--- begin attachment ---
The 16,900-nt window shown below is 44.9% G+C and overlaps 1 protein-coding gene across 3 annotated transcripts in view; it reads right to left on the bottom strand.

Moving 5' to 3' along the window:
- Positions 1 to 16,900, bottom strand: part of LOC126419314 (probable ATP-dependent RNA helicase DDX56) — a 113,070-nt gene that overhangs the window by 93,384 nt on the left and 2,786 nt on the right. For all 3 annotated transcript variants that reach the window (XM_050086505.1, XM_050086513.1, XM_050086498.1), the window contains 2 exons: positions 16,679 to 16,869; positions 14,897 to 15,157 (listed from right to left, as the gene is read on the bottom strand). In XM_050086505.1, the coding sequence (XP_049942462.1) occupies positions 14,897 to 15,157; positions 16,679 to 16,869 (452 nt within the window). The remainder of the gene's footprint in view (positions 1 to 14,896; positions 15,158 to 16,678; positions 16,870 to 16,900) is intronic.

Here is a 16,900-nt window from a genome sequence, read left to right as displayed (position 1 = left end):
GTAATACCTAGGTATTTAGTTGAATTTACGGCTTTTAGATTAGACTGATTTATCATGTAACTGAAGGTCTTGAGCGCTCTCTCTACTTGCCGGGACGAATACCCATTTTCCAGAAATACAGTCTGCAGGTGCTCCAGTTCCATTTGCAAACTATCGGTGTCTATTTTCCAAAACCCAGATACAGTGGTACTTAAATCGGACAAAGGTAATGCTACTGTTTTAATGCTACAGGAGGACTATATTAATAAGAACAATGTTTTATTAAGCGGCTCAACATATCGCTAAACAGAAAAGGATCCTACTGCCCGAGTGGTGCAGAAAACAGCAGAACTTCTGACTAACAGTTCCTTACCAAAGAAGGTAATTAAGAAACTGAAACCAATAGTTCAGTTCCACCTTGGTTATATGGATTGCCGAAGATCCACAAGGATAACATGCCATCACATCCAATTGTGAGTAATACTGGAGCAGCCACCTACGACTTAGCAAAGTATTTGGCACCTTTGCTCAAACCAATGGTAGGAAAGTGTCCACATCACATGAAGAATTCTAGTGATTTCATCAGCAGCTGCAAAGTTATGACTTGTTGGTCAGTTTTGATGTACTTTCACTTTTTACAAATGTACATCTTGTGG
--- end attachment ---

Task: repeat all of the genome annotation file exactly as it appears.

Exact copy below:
The 16,900-nt window shown below is 44.9% G+C and overlaps 1 protein-coding gene across 3 annotated transcripts in view; it reads right to left on the bottom strand.

Moving 5' to 3' along the window:
- Positions 1 to 16,900, bottom strand: part of LOC126419314 (probable ATP-dependent RNA helicase DDX56) — a 113,070-nt gene that overhangs the window by 93,384 nt on the left and 2,786 nt on the right. For all 3 annotated transcript variants that reach the window (XM_050086505.1, XM_050086513.1, XM_050086498.1), the window contains 2 exons: positions 16,679 to 16,869; positions 14,897 to 15,157 (listed from right to left, as the gene is read on the bottom strand). In XM_050086505.1, the coding sequence (XP_049942462.1) occupies positions 14,897 to 15,157; positions 16,679 to 16,869 (452 nt within the window). The remainder of the gene's footprint in view (positions 1 to 14,896; positions 15,158 to 16,678; positions 16,870 to 16,900) is intronic.

Here is a 16,900-nt window from a genome sequence, read left to right as displayed (position 1 = left end):
GTAATACCTAGGTATTTAGTTGAATTTACGGCTTTTAGATTAGACTGATTTATCATGTAACTGAAGGTCTTGAGCGCTCTCTCTACTTGCCGGGACGAATACCCATTTTCCAGAAATACAGTCTGCAGGTGCTCCAGTTCCATTTGCAAACTATCGGTGTCTATTTTCCAAAACCCAGATACAGTGGTACTTAAATCGGACAAAGGTAATGCTACTGTTTTAATGCTACAGGAGGACTATATTAATAAGAACAATGTTTTATTAAGCGGCTCAACATATCGCTAAACAGAAAAGGATCCTACTGCCCGAGTGGTGCAGAAAACAGCAGAACTTCTGACTAACAGTTCCTTACCAAAGAAGGTAATTAAGAAACTGAAACCAATAGTTCAGTTCCACCTTGGTTATATGGATTGCCGAAGATCCACAAGGATAACATGCCATCACATCCAATTGTGAGTAATACTGGAGCAGCCACCTACGACTTAGCAAAGTATTTGGCACCTTTGCTCAAACCAATGGTAGGAAAGTGTCCACATCACATGAAGAATTCTAGTGATTTCATCAGCAGCTGCAAAGTTATGACTTGTTGGTCAGTTTTGATGTACTTTCACTTTTTACAAATGTACATCTTGTGG